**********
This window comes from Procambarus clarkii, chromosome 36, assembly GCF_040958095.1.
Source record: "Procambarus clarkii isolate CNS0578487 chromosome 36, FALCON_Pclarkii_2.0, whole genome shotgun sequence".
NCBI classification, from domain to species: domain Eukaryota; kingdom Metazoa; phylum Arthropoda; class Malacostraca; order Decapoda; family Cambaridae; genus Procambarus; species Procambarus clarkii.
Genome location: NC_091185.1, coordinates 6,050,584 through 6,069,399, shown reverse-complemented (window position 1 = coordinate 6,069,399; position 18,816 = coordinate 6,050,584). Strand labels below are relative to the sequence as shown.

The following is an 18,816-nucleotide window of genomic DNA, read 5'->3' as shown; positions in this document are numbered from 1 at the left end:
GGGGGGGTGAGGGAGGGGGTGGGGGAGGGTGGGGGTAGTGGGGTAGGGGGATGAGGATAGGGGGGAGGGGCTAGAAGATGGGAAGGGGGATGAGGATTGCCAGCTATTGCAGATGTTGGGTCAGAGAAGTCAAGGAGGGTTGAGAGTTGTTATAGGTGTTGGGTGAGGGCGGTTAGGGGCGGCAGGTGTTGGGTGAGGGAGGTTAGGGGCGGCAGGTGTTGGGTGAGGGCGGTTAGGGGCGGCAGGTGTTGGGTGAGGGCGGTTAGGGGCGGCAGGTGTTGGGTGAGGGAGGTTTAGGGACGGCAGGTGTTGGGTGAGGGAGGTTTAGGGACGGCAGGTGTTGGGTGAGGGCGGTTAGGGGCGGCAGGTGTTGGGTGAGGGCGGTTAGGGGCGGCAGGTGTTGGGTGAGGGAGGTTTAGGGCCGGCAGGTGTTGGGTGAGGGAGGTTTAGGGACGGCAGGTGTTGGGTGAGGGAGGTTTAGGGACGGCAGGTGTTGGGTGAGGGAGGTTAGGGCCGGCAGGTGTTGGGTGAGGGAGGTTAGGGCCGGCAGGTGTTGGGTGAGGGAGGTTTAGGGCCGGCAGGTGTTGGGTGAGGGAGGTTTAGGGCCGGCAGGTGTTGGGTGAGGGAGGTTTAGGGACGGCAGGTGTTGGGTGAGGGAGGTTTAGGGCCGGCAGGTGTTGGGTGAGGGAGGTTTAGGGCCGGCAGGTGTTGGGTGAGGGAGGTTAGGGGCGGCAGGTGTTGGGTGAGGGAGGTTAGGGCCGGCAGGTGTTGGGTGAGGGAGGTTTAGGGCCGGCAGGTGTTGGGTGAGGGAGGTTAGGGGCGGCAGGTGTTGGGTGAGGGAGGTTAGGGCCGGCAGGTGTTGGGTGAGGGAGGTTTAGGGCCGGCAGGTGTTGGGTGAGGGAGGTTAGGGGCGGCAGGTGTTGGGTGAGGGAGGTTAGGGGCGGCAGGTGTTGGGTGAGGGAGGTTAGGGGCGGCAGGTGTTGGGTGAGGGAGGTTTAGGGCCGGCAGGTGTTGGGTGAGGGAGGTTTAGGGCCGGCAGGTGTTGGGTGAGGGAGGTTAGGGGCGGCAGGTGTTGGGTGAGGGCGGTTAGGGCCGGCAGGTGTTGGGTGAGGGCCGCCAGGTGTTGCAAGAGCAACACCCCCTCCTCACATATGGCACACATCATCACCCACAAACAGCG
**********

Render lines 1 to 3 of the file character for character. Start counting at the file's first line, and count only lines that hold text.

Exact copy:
This window comes from Procambarus clarkii, chromosome 36, assembly GCF_040958095.1.
Source record: "Procambarus clarkii isolate CNS0578487 chromosome 36, FALCON_Pclarkii_2.0, whole genome shotgun sequence".
NCBI classification, from domain to species: domain Eukaryota; kingdom Metazoa; phylum Arthropoda; class Malacostraca; order Decapoda; family Cambaridae; genus Procambarus; species Procambarus clarkii.